EF Education First Teachers

Whether you plan to stay at EF for a year or ten years, you will have an experience here. There are lots of things that you can do to make sure that this experience is a positive one and allows you develop skills and abilities that you will use in the future. Use these 7 skills to be successful within and after working at EF.

S - Set clear goals.

Take some time to consider what you want to do with your life. Where would you like to be in five or ten years time?  What will you be doing? Where? In what sort of company? Get really clear about what you want and make a plan to help you get there. Don’t limit yourself. If you could do anything, what would it be? Then start to work backwards. Break down your goal into manageable chunks and something every day that moves you closer to achieving your goal.


U – Unlock your passion!

Do you ever look at professional footballers and think how lucky they are? They get to do what they love every day and get paid a packet to do it. I’m not suggesting you draft your letter of resignation and email Manchester United asking if they are looking for a striker, but you’ll find that you are happier when you are doing something you love and are brilliant at. So think back, what was it that you always wanted to do? What were you good at in school or after school? What are you best at now? Which of your top skills do you really love using? If you are using these skills everyday, great! If not, how can you bring these skills into your work at EF? Again, don’t limit yourself. Talk to people at your school and region and ask for suggestions.


C – Create a formula for success

If something you do goes really well, take some time to consider how you made that happen. In the world of Neurolinguistic Programming (NLP) this is called the difference that made the difference. Reflect on what you did that caused the outcome you got. Can you do it again? Is there any way to build on it further and make it even better again? Collect a bank of positive feedback. I suggest writing it down somewhere. It’s a useful thing to look at and focus on if your confidence takes a knock.


C – Change your reaction to failure

Failure is a harsh word and can evoke feelings of inadequacy and stress. So instead, when something doesn’t work out as you wanted or expected, why not view this as an opportunity to learn? Set aside some time to reflect on the event. What happened? In what ways what it not successful? Was there any part that was successful? Try and identify why the outcome occurred and look for ways that you can change that next time. Once you’ve reviewed it, make some positive statements and visualize yourself in the next situation. For example, a teacher I worked with always seemed confident when I passed her classroom but during observations became so nervous that it affected her teaching. After identifying her nervousness as a contributory factor to a lesson that she wasn’t happy with she made these statements, “Next time, I’ll chat with my observer a bit before the lesson so I’m not worried about her being in the room. I’ll take five deep breaths before I walk into the classroom and I’ll have a quick chat with the learners about something fun so that I feel relaxed before I start.”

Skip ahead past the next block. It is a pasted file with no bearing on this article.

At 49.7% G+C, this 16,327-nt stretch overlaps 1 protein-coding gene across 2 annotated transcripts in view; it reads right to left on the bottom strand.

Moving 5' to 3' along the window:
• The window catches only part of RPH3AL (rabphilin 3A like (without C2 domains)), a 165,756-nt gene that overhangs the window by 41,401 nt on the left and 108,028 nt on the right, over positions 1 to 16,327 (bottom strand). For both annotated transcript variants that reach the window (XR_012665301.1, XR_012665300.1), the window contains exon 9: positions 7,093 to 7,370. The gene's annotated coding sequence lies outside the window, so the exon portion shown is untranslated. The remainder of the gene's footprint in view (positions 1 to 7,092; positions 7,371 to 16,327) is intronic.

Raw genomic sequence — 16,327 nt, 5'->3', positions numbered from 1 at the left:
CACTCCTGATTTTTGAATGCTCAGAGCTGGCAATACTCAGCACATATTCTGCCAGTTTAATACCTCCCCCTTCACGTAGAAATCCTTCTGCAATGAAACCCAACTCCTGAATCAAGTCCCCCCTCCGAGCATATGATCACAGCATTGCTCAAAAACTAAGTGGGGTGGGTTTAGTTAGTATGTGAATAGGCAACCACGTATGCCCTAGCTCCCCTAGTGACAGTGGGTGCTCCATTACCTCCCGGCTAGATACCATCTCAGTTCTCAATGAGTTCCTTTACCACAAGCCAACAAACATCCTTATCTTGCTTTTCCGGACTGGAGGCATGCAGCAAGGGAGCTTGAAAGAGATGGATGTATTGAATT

Once you’ve done your review and made your statements, let it go. You can’t change the past so stop dwelling on it. Focus on what you will do next time and get on with it.


E – get Exposure!

OK, so we know that giving a presentation to all your peers and managers may cause you to break out in a cold sweat. But these are the precise opportunities that will give you a chance to get noticed. The days of the sending your CV in response to a job advert are over. It’s just not enough. People get jobs and promotions because they hear about the opportunities first. So when you have a chance, do something! Get involved in an activity, take on a project or present at the next conference. You never know where it will lead! If you need convincing, just ask our localization trainer Lisa Zhang. Lisa gave a smashing presentation at the last EFEC conference and now she is a key member of our TRT team working on projects to engage teachers in Beijing.

S – Smile & Say Hello

Greet everybody with a smile and introduce yourself. Be curious about them and ask questions about their career and what they do at EF. You never know who you are talking to and who they talk to, so it’s always nice to be nice.

Present a positive attitude at work. We all have bad days but they shouldn’t be contagious so mute the loud complaints in the staffroom. If something is bothering you, try and come up with a solution or invite solutions from others. Complaining about it is unlikely to make a change and could gain you a bad reputation.


S – Sell your transferrable skills

When it comes to talking about teaching, and what makes a great teacher, I’m sure you know what to say. But that’s only a small part of your professional skills. If you’ve worked here for a year and taught 25 hours a week, that amounts to 1,250 hours of presentation skills. Most people take a lifetime to notch that up. As globalization increases and companies expand into new markets, working in a multicultural environment is a key skill. During your time at EF, you will have worked with people from at least seven other countries. That probably has taught you a thing or two about cross-cultural communication. Remember when you’re looking for a promotion, we’ll expect the teaching skills be great. But tell us what else you’ve been up to here and what other useful skills you’ve acquired.


Success is subjective. It’s up to you to decide what it means to you and to set a standard for yourself. As Robert Kiyosaki puts it “The size of your success is measured by the strength of your desire...

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